PDA

View Full Version : Lathe Control Repair Notts/Derbys



Chas
01-01-2011, 10:37 AM
Does anyone know of an individual or company offerring on-site electrical repairs to machinery in the Notts/Derby area?

I have a Seig CQ6230B lathe that went bang a couple of months ago & my very limited knowledge of lecktricity is not helping to get it up & running.

The 240-24v transformer definately burnt a wire but replacing this hasn't solved the problem, I think something else, possibly a contactor is faulty which caused the transformer to burn out.

It's a single phase 240v machine with 24v controls running a 1.5kw single phase double capacitation induction motor.

I don't know if it'll take a man who knows 2mins or 2hrs to diagnose but it'll take me 2yrs+ to learn lektronix from scratch. I've put the lathe up on castors so it can be easily wheeled around for access.

You are my only hope, I have work waiting for it but it's just scrap metal at the moment & far too heavey for me to chuck it out of the window :-)

3520

Swarfing
01-01-2011, 11:03 AM
Chas

If the whole unit will not power up or just trips straight away, you have no bare wires then suspect the transformer itself. If it is only part of the lathe that does not work then it would be the contactor for that circuit (normally just the energising coil). There is not a lot that can really go wrong, i'm wiring a new lathe up from scratch at the moment myself. What does each contactor feed? tell us more about the controls? is the contactors controlling motor, pump, light etc?

Chas
01-01-2011, 11:53 AM
Chas

If the whole unit will not power up or just trips straight away, you have no bare wires then suspect the transformer itself. If it is only part of the lathe that does not work then it would be the contactor for that circuit (normally just the energising coil). There is not a lot that can really go wrong, i'm wiring a new lathe up from scratch at the moment myself. What does each contactor feed? tell us more about the controls? is the contactors controlling motor, pump, light etc?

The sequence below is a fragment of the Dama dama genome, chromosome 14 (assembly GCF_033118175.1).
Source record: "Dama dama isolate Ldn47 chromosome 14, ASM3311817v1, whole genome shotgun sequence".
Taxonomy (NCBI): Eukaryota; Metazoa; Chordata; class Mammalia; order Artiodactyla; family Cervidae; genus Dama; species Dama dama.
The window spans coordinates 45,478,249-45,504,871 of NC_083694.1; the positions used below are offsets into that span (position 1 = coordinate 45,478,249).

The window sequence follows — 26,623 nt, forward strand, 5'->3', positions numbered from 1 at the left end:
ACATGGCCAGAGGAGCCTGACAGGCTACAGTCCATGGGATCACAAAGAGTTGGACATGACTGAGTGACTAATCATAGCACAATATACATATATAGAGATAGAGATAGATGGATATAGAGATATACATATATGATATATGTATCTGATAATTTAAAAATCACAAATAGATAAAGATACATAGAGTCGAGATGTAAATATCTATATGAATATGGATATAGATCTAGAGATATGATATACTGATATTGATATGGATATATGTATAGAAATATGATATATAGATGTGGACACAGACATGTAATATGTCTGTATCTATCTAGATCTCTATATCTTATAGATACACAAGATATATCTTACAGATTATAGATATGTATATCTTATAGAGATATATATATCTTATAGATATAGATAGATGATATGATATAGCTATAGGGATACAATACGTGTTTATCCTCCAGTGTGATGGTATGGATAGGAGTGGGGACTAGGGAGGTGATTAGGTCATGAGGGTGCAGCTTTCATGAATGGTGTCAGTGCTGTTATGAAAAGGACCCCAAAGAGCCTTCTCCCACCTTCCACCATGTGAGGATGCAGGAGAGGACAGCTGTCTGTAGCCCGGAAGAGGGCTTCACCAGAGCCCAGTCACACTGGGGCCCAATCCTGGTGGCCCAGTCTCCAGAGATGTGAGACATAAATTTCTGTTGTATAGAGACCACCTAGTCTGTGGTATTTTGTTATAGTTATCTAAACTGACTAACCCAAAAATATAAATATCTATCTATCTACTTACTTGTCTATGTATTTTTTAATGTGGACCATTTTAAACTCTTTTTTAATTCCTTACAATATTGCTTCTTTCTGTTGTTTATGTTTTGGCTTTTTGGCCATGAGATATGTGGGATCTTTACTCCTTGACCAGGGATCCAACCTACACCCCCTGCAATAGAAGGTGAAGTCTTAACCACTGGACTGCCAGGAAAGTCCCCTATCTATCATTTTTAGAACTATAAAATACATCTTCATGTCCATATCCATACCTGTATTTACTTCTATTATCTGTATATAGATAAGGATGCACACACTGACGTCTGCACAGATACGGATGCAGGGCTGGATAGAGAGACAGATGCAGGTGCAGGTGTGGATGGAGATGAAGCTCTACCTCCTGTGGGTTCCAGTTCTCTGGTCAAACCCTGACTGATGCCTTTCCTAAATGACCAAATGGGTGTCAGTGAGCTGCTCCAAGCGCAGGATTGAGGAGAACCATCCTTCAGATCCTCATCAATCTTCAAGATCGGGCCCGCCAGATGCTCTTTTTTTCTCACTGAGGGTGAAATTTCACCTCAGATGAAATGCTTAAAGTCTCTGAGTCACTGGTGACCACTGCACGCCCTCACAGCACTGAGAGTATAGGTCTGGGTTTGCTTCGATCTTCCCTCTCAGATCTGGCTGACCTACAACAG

In my picture from left to right.

Contactor 1 = motor forward
Contactor 2 = Motor reverse

Contactor 3 = coolant pump
Contactor 4= unknown

I've just found out that pushing in the contactors gets the motor running regardless of the lathes forward/reverse switch.

When I switch the lathe on, there is no 'clunk' like there used to be.

Is contactor 1 at fault?

Chas
01-01-2011, 12:08 PM
First electric shock, luckily only 24v.

A small crowd is gathering . . . . I might make some smoke before the day is done.

Swarfing
01-01-2011, 12:53 PM
Ok if you have 24v showing the transformer may be ok? not sure why there is a need for a separate contactor between forward and reverse? will it run in reverse ok? if yes the the first contactor is duff (assuming the second contactor does not get fed from the first). Try swapping the first contactor with the second (make notes of all the connections as i see somebody has taken the trouble to number them). To replace all these conmponents would be cheaper to do than call somebody out and pay for the parts on top as well so consider a trip down to the electrical factors. Is the machine 3 or single phase?

Swarfing
01-01-2011, 12:56 PM
Consider 230v contactors and do away with the 24v transformer? you may even be able to get new coils on there own for the contactors if they are removable.